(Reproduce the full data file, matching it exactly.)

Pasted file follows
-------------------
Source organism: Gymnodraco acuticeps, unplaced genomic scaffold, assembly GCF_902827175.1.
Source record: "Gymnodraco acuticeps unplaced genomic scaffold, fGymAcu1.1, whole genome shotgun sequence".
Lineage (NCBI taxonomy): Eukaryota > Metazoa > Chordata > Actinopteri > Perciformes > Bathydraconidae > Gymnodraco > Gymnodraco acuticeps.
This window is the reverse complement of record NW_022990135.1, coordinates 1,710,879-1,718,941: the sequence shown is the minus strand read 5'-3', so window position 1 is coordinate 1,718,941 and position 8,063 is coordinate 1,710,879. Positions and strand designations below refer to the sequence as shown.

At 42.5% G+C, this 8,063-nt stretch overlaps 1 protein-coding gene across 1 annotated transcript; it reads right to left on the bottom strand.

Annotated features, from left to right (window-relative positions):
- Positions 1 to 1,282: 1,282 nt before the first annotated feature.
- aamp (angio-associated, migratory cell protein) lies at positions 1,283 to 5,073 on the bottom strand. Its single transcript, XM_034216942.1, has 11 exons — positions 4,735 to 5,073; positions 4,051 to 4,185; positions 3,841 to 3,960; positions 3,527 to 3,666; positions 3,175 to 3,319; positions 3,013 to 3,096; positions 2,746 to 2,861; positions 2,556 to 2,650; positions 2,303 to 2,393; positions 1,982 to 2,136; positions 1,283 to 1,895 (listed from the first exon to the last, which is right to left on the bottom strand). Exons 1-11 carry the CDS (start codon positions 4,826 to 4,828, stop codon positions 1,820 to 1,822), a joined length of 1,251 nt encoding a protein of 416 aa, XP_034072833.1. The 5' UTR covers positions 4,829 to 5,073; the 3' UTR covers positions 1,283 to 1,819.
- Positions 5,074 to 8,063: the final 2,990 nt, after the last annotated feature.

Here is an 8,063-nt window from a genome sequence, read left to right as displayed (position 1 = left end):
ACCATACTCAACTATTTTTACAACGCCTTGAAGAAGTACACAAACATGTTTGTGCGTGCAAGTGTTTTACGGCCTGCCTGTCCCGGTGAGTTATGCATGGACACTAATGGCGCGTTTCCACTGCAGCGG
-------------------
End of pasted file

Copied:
Source organism: Gymnodraco acuticeps, unplaced genomic scaffold, assembly GCF_902827175.1.
Source record: "Gymnodraco acuticeps unplaced genomic scaffold, fGymAcu1.1, whole genome shotgun sequence".
Lineage (NCBI taxonomy): Eukaryota > Metazoa > Chordata > Actinopteri > Perciformes > Bathydraconidae > Gymnodraco > Gymnodraco acuticeps.
This window is the reverse complement of record NW_022990135.1, coordinates 1,710,879-1,718,941: the sequence shown is the minus strand read 5'-3', so window position 1 is coordinate 1,718,941 and position 8,063 is coordinate 1,710,879. Positions and strand designations below refer to the sequence as shown.

At 42.5% G+C, this 8,063-nt stretch overlaps 1 protein-coding gene across 1 annotated transcript; it reads right to left on the bottom strand.

Annotated features, from left to right (window-relative positions):
- Positions 1 to 1,282: 1,282 nt before the first annotated feature.
- aamp (angio-associated, migratory cell protein) lies at positions 1,283 to 5,073 on the bottom strand. Its single transcript, XM_034216942.1, has 11 exons — positions 4,735 to 5,073; positions 4,051 to 4,185; positions 3,841 to 3,960; positions 3,527 to 3,666; positions 3,175 to 3,319; positions 3,013 to 3,096; positions 2,746 to 2,861; positions 2,556 to 2,650; positions 2,303 to 2,393; positions 1,982 to 2,136; positions 1,283 to 1,895 (listed from the first exon to the last, which is right to left on the bottom strand). Exons 1-11 carry the CDS (start codon positions 4,826 to 4,828, stop codon positions 1,820 to 1,822), a joined length of 1,251 nt encoding a protein of 416 aa, XP_034072833.1. The 5' UTR covers positions 4,829 to 5,073; the 3' UTR covers positions 1,283 to 1,819.
- Positions 5,074 to 8,063: the final 2,990 nt, after the last annotated feature.

Here is an 8,063-nt window from a genome sequence, read left to right as displayed (position 1 = left end):
ACCATACTCAACTATTTTTACAACGCCTTGAAGAAGTACACAAACATGTTTGTGCGTGCAAGTGTTTTACGGCCTGCCTGTCCCGGTGAGTTATGCATGGACACTAATGGCGCGTTTCCACTGCAGCGG